Things have been moving quickly in recent weeks for the San Diego RNA drug developer Arcturus Therapeutics.
After initiating a reverse merger last month, Arcturus signed a research collaboration and worldwide licensing agreement with Janssen Pharmaceuticals, part of the Johnson & Johnson (NYSE: JNJ) family of companies. In a statement last week, Arcturus said it would work with Janssen to develop and commercialize its proprietary technologies for developing nucleic acid-based drug products for the treatment of hepatitis B.
Arcturus’s drugs are based on RNA, a molecule that carries the genetic instructions that cells use to make proteins. Founded in 2013 and incubated for a time in J&J’s JLABS incubator in San Diego, Arcturus also has collaborations to develop other RNA-drugs with Takeda, Ultragenyx, and the Cystic Fibrosis Foundation. Arcturus says its proprietary technology is designed to deliver RNA to a wide variety of specific cells, and it can deliver multiple sizes and mixtures of RNA to multiple cell types.
As a public company, Arcturus plans to focus on both rare and large patient population diseases.
The company’s lead drug candidate, Lunar-OTC, targets a rare enzyme deficiency (ornithine transcarbamylase deficiency) that causes a urea cycle disorder that results in an inability to control ammonia levels during digestion. It’s a difficult disease to manage, requires close monitoring and a very restrictive diet, and can lead to frequent hospitalizations. Arcturus recently demonstrated its proof-of-concept for treating the disorder in pre-clinical trials with mice, using a messenger RNA molecule to normalize ammonia levels. “Our goal is to be in the clinic in 18 to 24 months,” Arcturus CEO Joseph Payne (on right in photo above, with co-founder and CSO Pad Chivukula) told analysts in a Sept. 28 conference call.
Payne also told analysts that Arcturus currently has seven drug development programs, including four that are funded by pharmaceutical and strategic partners.
While Arcturus says it has developed proprietary technologies for its RNA drug pipeline, the newcomer is entering a difficult field with many established players, including Alnylam Pharmaceuticals (NASDAQ: ALNY) and Moderna Therapeutics, both based in Cambridge, MA, as well as Carlsbad, CA-based Ionis Pharmaceuticals (NASDAQ: IONS). Regulus Therapeutics (NASDAQ: RGLS), another San Diego player in RNA therapeutics, serves as a cautionary tale after stumbling badly in its development of a microRNA drug for hepatitis C.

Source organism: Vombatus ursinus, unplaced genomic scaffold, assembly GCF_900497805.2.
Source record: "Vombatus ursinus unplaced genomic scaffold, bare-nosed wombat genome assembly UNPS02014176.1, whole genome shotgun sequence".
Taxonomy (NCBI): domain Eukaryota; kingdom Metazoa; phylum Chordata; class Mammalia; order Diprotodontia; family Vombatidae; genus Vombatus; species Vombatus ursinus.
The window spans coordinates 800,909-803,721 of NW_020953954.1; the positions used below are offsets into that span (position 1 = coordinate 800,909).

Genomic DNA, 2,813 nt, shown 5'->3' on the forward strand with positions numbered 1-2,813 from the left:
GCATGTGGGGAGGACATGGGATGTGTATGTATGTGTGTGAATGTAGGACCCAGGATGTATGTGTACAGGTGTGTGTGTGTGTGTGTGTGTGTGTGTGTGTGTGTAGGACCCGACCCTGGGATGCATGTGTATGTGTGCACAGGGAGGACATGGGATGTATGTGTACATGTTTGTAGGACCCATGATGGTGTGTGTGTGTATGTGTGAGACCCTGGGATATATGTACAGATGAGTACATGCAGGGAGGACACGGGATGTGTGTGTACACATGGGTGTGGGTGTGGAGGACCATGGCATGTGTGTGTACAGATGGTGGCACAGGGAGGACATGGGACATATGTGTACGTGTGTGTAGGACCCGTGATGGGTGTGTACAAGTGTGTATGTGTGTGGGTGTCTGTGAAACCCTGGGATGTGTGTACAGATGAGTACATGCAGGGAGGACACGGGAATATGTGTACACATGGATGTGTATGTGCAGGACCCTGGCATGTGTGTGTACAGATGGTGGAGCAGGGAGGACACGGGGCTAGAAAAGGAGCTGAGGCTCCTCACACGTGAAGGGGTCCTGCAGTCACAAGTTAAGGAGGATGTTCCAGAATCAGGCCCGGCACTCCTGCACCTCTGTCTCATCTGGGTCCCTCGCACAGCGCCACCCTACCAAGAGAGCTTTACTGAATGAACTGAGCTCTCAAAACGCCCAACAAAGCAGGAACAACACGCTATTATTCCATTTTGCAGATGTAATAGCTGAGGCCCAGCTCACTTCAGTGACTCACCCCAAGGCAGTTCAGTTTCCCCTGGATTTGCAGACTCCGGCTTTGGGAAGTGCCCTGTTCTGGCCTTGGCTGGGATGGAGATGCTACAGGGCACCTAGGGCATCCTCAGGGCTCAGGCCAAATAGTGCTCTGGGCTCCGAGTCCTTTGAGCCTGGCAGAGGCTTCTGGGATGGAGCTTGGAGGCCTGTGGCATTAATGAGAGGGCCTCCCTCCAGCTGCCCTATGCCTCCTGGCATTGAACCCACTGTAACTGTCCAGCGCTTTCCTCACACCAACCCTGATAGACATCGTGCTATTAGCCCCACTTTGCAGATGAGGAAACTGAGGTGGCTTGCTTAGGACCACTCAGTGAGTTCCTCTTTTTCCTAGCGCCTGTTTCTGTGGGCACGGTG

Under its agreement with Janssen, Arcturus said it would receive an upfront cash payment, R&D support, pre-clinical, development, and sales milestone payments, as well as royalty payments on any future licensed product sales. Janssen would assume responsibility for development costs and all commercialization costs associated with the program.
The merger between Arcturus and Alcobra, an Israel-based biotech trading on the Nasdaq exchange, is pending approval by shareholders of both companies as well as regulatory review. The combined company plans to trade on Nasdaq under the ticker symbol “ARCT.”
If the deal closes by the end of this year as expected, Alcobra shareholders would own about 40 percent of the combined company while Arcturus shareholders will own about 60 percent. Alcobra, valued at almost $47 million (including $35 million in cash) was focused on developing drugs for attention deficit hyperactivity disorder (ADHD) and Fragile X Syndrome. It halted much of its R&D work in January after its ADHD drug failed in Phase 3 studies, and began evaluating its strategic alternatives in April.
The combined company will continue to follow the strategy set by Arcturus—developing RNA medicines to treat infectious diseases, cystic fibrosis, non-alcoholic fatty liver disease (NASH), and rare liver diseases.
Although Alcobra and Arcturus executives discussed their merger with analysts last month (a transcript is here), we asked Arcturus CEO Joseph Payne for an update. He responded to questions submitted by e-mail. His answers have been lightly edited for clarity.
Xconomy: Can you explain why Arcturus struck this deal with J&J’s Janssen?
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